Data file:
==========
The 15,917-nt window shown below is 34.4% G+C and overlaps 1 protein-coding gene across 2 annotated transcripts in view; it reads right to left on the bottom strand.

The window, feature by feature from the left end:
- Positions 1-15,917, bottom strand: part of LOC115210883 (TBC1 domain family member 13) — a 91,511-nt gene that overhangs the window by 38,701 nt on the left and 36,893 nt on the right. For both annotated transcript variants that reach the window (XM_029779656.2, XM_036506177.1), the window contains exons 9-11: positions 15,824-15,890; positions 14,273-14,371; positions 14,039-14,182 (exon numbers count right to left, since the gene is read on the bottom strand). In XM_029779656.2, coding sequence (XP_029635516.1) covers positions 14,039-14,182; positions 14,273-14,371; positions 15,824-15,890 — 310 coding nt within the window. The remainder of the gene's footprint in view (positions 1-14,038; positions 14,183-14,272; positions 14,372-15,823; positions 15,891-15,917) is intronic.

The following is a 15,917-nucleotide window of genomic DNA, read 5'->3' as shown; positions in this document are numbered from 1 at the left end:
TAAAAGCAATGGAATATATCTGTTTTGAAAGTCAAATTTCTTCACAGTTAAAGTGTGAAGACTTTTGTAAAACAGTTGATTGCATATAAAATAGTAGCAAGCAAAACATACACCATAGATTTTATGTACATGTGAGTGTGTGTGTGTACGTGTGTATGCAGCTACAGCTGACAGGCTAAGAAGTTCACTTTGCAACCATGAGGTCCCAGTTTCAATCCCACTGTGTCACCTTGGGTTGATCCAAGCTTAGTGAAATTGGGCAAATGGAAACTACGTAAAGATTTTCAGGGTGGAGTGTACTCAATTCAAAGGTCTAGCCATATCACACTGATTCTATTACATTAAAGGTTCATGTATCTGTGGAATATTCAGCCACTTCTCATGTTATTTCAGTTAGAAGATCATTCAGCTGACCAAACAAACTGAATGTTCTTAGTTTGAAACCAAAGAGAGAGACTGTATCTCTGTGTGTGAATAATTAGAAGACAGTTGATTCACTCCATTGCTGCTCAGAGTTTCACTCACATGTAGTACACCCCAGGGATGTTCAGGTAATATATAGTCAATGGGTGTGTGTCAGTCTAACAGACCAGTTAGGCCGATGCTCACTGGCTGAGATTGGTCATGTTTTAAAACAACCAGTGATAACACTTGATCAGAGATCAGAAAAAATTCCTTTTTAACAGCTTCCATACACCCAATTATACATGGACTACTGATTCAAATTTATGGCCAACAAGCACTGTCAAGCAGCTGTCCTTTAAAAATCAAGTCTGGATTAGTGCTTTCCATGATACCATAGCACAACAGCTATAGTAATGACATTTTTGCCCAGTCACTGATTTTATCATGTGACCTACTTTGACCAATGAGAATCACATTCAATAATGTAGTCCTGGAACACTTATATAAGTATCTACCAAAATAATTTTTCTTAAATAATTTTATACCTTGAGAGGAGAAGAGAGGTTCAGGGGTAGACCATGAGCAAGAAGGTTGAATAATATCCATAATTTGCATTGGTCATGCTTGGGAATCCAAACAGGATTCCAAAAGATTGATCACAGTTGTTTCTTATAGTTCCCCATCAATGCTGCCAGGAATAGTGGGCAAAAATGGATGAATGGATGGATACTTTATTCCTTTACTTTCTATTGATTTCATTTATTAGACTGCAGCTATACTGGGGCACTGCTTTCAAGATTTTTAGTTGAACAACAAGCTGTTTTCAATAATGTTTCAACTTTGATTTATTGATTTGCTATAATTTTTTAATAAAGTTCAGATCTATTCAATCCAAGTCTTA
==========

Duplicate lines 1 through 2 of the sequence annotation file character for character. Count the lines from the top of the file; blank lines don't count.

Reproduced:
The 15,917-nt window shown below is 34.4% G+C and overlaps 1 protein-coding gene across 2 annotated transcripts in view; it reads right to left on the bottom strand.

The window, feature by feature from the left end: